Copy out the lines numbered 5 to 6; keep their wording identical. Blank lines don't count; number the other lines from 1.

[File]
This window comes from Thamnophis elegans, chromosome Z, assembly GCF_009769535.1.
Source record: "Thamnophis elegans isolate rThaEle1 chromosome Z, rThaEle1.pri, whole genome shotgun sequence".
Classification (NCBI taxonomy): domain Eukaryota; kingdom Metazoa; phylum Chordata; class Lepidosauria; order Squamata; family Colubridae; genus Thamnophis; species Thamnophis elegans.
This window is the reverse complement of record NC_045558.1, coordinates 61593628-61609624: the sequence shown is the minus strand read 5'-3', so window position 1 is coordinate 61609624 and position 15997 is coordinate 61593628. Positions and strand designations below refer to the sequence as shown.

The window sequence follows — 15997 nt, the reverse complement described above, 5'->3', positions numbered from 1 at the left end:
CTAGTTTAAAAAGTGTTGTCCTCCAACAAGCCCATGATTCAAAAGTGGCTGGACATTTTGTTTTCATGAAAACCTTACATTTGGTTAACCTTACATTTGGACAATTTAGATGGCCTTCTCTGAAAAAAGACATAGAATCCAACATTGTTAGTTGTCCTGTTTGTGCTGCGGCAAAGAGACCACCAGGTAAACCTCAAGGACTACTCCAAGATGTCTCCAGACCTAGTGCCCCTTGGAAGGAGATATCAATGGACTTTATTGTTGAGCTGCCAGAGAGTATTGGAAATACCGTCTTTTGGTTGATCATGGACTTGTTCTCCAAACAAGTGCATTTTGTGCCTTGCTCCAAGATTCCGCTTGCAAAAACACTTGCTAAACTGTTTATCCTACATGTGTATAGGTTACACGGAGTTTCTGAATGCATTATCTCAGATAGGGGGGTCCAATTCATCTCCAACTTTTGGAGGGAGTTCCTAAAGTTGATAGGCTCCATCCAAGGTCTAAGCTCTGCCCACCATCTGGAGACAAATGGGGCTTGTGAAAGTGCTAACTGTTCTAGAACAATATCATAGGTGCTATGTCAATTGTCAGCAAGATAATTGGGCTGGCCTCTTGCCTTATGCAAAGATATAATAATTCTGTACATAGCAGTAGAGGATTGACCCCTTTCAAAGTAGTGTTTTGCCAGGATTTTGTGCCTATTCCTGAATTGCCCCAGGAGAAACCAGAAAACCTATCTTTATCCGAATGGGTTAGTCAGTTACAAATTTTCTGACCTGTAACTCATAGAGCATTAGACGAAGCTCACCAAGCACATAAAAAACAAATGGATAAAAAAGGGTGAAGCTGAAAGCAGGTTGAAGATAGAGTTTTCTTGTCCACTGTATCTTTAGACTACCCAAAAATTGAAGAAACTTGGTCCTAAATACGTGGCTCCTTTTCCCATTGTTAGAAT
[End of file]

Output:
The window sequence follows — 15997 nt, the reverse complement described above, 5'->3', positions numbered from 1 at the left end:
CTAGTTTAAAAAGTGTTGTCCTCCAACAAGCCCATGATTCAAAAGTGGCTGGACATTTTGTTTTCATGAAAACCTTACATTTGGTTAACCTTACATTTGGACAATTTAGATGGCCTTCTCTGAAAAAAGACATAGAATCCAACATTGTTAGTTGTCCTGTTTGTGCTGCGGCAAAGAGACCACCAGGTAAACCTCAAGGACTACTCCAAGATGTCTCCAGACCTAGTGCCCCTTGGAAGGAGATATCAATGGACTTTATTGTTGAGCTGCCAGAGAGTATTGGAAATACCGTCTTTTGGTTGATCATGGACTTGTTCTCCAAACAAGTGCATTTTGTGCCTTGCTCCAAGATTCCGCTTGCAAAAACACTTGCTAAACTGTTTATCCTACATGTGTATAGGTTACACGGAGTTTCTGAATGCATTATCTCAGATAGGGGGGTCCAATTCATCTCCAACTTTTGGAGGGAGTTCCTAAAGTTGATAGGCTCCATCCAAGGTCTAAGCTCTGCCCACCATCTGGAGACAAATGGGGCTTGTGAAAGTGCTAACTGTTCTAGAACAATATCATAGGTGCTATGTCAATTGTCAGCAAGATAATTGGGCTGGCCTCTTGCCTTATGCAAAGATATAATAATTCTGTACATAGCAGTAGAGGATTGACCCCTTTCAAAGTAGTGTTTTGCCAGGATTTTGTGCCTATTCCTGAATTGCCCCAGGAGAAACCAGAAAACCTATCTTTATCCGAATGGGTTAGTCAGTTACAAATTTTCTGACCTGTAACTCATAGAGCATTAGACGAAGCTCACCAAGCACATAAAAAACAAATGGATAAAAAAGGGTGAAGCTGAAAGCAGGTTGAAGATAGAGTTTTCTTGTCCACTGTATCTTTAGACTACCCAAAAATTGAAGAAACTTGGTCCTAAATACGTGGCTCCTTTTCCCATTGTTAGAAT